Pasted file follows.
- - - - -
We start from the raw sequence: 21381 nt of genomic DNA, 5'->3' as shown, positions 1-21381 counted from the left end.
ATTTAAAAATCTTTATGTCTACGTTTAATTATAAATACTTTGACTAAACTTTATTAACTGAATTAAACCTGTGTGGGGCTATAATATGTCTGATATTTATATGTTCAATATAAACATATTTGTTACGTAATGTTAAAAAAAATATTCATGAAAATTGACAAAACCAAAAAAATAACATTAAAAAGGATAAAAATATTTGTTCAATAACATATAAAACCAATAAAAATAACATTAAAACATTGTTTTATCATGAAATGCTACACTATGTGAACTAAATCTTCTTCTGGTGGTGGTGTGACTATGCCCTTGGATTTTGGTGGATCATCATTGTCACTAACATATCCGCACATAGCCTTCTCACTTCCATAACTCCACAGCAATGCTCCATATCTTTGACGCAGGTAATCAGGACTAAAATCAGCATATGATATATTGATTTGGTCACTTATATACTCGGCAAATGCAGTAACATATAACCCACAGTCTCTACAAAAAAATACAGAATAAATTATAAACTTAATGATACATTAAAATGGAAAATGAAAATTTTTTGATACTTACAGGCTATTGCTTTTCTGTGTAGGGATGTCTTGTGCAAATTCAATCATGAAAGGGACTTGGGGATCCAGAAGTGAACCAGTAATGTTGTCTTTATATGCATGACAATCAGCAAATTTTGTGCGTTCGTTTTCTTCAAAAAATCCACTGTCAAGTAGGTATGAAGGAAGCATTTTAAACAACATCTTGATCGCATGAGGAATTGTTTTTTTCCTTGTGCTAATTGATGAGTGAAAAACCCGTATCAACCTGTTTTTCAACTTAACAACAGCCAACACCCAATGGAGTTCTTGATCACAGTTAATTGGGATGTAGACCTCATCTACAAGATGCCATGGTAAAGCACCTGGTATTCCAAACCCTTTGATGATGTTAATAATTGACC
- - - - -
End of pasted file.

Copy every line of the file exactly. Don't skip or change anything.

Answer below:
We start from the raw sequence: 21381 nt of genomic DNA, 5'->3' as shown, positions 1-21381 counted from the left end.
ATTTAAAAATCTTTATGTCTACGTTTAATTATAAATACTTTGACTAAACTTTATTAACTGAATTAAACCTGTGTGGGGCTATAATATGTCTGATATTTATATGTTCAATATAAACATATTTGTTACGTAATGTTAAAAAAAATATTCATGAAAATTGACAAAACCAAAAAAATAACATTAAAAAGGATAAAAATATTTGTTCAATAACATATAAAACCAATAAAAATAACATTAAAACATTGTTTTATCATGAAATGCTACACTATGTGAACTAAATCTTCTTCTGGTGGTGGTGTGACTATGCCCTTGGATTTTGGTGGATCATCATTGTCACTAACATATCCGCACATAGCCTTCTCACTTCCATAACTCCACAGCAATGCTCCATATCTTTGACGCAGGTAATCAGGACTAAAATCAGCATATGATATATTGATTTGGTCACTTATATACTCGGCAAATGCAGTAACATATAACCCACAGTCTCTACAAAAAAATACAGAATAAATTATAAACTTAATGATACATTAAAATGGAAAATGAAAATTTTTTGATACTTACAGGCTATTGCTTTTCTGTGTAGGGATGTCTTGTGCAAATTCAATCATGAAAGGGACTTGGGGATCCAGAAGTGAACCAGTAATGTTGTCTTTATATGCATGACAATCAGCAAATTTTGTGCGTTCGTTTTCTTCAAAAAATCCACTGTCAAGTAGGTATGAAGGAAGCATTTTAAACAACATCTTGATCGCATGAGGAATTGTTTTTTTCCTTGTGCTAATTGATGAGTGAAAAACCCGTATCAACCTGTTTTTCAACTTAACAACAGCCAACACCCAATGGAGTTCTTGATCACAGTTAATTGGGATGTAGACCTCATCTACAAGATGCCATGGTAAAGCACCTGGTATTCCAAACCCTTTGATGATGTTAATAATTGACC